Washington — The State Department is proposing the sale of $2.2 billion in arms to Taiwan, drawing a sharp protest from China. The potential sale of 108 Abrams tanks and 250 Stinger surface-to-air missiles, among other hardware, would be seen in Beijing as a direct challenge to China’s regional power as it claims the self-governing island as its territory.
The tanks would represent a significant upgrade to Taiwan’s aging armored battle fleet. Congress has been notified of the proposed sale and lawmakers can still vote to stop it.
The Chinese foreign ministry has said repeatedly that it strongly opposes U.S. arms sales to Taiwan, and ministry spokesman Geng Shuang said Tuesday that Washington should withdraw the current offer.
The State Department said the arms would help Taiwan “meet current and future regional threats” and enhance its ability to operate with the U.S. and other partners.
Taiwan, China and the U.S.
Taiwan split from China in 1949, and has no formal diplomatic ties with the U.S., but America is Taiwan’s main supplier of defensive weapons.
U.S. law requires Washington to take threats to the island seriously and to “make available to Taiwan such defense articles and defense services in such quantity as may be necessary to enable Taiwan to maintain a sufficient self-defense capability.”
Taiwanese President Tsai Ing-wen has made beefing up the island’s armed forces a central task of her administration, amid increasing Chinese military threats and a campaign to increase Taiwan’s diplomatic isolation and weaken its economy.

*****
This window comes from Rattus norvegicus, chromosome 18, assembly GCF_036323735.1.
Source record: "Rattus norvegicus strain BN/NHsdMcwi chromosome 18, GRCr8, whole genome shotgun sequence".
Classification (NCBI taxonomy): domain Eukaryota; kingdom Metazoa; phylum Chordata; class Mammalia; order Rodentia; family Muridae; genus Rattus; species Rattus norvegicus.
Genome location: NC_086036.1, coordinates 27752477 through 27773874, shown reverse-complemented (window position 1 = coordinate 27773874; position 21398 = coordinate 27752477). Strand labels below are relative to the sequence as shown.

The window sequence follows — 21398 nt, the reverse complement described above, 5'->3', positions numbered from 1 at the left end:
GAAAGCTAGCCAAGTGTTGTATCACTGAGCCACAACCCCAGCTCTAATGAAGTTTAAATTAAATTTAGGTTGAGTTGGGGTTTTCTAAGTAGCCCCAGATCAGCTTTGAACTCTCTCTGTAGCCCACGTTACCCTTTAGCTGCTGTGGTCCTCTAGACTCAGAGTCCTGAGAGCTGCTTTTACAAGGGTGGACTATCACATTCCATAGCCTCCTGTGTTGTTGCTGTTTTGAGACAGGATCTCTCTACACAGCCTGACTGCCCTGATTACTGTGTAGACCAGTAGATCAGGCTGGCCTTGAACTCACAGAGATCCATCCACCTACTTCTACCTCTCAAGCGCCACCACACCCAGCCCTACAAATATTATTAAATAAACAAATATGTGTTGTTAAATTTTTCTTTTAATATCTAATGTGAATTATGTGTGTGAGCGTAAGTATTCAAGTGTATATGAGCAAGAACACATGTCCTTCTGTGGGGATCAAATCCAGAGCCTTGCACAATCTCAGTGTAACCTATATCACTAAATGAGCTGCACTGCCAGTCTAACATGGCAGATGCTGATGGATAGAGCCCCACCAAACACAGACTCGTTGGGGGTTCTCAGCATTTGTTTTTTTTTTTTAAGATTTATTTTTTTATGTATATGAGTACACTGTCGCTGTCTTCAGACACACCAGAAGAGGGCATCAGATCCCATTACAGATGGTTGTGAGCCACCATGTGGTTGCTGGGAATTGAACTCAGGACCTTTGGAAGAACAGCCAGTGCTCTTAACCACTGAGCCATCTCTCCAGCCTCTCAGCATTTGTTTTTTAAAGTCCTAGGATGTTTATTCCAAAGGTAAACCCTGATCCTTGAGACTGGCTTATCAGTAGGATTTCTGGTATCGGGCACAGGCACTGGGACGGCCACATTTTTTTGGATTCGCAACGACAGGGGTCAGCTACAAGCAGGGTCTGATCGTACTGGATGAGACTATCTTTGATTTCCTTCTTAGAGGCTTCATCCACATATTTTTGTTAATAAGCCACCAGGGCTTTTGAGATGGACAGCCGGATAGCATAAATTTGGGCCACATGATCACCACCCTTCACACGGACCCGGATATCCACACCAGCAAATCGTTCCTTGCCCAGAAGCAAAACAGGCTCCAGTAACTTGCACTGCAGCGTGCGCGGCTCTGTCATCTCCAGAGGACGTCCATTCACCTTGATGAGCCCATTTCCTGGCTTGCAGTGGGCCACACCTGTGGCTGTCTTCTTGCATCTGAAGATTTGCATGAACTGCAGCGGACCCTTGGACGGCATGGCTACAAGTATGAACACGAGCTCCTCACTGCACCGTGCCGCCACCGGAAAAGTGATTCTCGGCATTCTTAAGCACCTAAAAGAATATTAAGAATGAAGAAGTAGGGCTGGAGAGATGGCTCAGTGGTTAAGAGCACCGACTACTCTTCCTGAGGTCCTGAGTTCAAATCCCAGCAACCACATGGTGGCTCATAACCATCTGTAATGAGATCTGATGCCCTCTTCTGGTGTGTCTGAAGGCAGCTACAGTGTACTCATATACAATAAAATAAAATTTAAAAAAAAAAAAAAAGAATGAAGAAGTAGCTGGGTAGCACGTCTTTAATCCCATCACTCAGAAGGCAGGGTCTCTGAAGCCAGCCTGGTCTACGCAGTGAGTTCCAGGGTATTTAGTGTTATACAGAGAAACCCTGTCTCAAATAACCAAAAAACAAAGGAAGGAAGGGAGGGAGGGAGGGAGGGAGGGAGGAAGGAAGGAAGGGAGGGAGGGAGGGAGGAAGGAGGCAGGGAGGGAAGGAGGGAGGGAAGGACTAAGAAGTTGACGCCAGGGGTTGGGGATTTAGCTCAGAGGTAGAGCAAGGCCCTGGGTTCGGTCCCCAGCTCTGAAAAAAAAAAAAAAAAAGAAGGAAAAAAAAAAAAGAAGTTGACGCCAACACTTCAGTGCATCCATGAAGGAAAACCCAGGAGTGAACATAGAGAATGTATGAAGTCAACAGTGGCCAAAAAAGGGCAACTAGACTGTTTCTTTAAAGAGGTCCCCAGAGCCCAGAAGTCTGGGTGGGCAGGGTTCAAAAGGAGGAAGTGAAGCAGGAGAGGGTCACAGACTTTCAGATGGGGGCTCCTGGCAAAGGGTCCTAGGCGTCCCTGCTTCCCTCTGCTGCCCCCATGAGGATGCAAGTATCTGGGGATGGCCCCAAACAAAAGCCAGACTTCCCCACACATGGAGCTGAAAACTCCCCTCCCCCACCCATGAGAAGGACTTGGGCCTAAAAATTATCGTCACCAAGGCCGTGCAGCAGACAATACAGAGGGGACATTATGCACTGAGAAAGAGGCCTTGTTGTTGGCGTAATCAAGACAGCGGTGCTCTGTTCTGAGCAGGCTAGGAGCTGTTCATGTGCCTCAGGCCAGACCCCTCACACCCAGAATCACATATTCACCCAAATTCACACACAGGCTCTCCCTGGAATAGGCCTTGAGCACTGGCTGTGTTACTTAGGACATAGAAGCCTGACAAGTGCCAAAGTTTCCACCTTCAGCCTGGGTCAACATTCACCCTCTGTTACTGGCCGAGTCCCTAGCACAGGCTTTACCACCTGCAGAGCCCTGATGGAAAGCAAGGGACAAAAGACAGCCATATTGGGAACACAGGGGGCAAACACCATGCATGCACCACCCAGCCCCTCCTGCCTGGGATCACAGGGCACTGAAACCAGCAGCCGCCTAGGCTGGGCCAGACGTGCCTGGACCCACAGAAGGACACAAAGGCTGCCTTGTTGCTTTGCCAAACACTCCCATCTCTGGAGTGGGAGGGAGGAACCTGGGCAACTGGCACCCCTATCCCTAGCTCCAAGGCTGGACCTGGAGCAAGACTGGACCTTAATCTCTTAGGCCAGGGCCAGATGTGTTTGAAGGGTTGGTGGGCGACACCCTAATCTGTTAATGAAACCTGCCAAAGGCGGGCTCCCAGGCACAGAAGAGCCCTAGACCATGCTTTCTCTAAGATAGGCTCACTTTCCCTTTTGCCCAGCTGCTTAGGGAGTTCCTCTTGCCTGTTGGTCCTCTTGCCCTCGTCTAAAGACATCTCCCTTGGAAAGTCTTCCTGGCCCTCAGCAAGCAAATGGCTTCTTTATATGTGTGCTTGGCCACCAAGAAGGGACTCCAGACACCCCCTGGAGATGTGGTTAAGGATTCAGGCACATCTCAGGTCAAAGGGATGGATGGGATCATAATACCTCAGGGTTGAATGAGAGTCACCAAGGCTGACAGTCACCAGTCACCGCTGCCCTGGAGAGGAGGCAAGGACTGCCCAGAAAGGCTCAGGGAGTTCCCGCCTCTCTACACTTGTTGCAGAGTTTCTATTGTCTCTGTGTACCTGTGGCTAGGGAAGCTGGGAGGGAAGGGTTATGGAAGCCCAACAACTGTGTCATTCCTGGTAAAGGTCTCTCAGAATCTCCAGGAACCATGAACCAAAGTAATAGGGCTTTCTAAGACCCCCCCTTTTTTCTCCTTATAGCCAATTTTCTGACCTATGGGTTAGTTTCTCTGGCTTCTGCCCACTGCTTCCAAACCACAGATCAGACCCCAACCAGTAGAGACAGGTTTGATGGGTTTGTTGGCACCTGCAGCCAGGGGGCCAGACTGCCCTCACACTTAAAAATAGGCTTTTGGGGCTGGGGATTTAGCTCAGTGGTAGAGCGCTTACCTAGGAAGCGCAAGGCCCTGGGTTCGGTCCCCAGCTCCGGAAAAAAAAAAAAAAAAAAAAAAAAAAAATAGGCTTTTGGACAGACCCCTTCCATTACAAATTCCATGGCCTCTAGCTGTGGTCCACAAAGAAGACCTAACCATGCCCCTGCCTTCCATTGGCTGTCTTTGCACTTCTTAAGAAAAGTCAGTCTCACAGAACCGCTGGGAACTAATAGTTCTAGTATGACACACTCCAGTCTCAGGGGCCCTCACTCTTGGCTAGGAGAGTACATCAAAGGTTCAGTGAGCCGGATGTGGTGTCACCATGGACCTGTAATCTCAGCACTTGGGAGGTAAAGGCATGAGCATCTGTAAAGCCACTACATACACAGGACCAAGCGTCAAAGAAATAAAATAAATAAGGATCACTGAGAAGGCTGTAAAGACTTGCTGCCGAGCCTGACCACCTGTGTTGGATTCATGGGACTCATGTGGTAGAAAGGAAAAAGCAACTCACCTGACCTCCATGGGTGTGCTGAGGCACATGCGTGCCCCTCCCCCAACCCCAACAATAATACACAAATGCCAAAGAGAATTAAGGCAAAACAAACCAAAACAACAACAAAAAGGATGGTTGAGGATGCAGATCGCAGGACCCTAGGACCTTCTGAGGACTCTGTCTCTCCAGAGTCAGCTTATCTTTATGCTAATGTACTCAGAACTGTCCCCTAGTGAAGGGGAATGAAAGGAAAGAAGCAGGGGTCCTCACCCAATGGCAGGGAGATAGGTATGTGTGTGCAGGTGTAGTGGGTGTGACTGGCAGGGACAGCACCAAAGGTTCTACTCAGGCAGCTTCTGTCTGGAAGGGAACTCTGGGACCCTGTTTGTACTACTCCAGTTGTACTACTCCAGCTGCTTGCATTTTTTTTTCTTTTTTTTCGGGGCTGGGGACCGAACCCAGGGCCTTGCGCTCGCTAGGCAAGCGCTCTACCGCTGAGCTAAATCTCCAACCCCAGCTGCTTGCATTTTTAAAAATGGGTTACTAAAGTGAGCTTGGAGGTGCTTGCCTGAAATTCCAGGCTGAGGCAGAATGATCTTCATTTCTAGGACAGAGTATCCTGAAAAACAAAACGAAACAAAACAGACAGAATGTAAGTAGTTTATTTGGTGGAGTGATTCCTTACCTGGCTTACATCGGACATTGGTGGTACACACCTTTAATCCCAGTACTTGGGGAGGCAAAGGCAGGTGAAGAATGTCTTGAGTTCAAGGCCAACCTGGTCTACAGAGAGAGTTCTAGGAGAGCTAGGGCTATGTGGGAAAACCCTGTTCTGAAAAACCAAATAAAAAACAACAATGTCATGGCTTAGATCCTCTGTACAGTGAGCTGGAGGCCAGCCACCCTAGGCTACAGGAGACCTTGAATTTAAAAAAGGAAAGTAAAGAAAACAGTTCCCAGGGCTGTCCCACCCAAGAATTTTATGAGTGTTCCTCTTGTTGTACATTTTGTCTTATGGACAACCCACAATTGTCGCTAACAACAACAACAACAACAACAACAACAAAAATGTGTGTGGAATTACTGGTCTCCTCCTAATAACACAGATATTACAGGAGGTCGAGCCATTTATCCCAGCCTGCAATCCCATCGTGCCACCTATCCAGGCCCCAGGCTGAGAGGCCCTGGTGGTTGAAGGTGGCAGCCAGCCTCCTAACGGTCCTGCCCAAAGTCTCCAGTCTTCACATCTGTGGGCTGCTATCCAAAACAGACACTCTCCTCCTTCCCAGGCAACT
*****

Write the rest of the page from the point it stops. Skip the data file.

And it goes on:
China considers self-governing Taiwan part of its territory, to be brought under its control by force, if necessary. It says U.S. arms sales to the island constitute both interference in its internal affairs and a betrayal of earlier commitments made by Washington to Beijing.
“We urge the U.S. to fully understand the high sensitivity and serious harm of the issue of arms sales to Taiwan and abide by the one-China principle,” Geng said at a previous news conference in Beijing.
The M1 Abrams would mark a significant upgrade from the aging tanks Taiwan’s army now uses, while the TOW and Javelin systems would upgrade Taiwan’s ability to repulse an attempt by China to land tanks and troops from across the 100 mile-wide Taiwan Strait.
The Stingers meanwhile could help boost Taiwan’s defenses against China’s more than 1,000 advanced fighter aircraft and 1,500 missiles pointing at the island.
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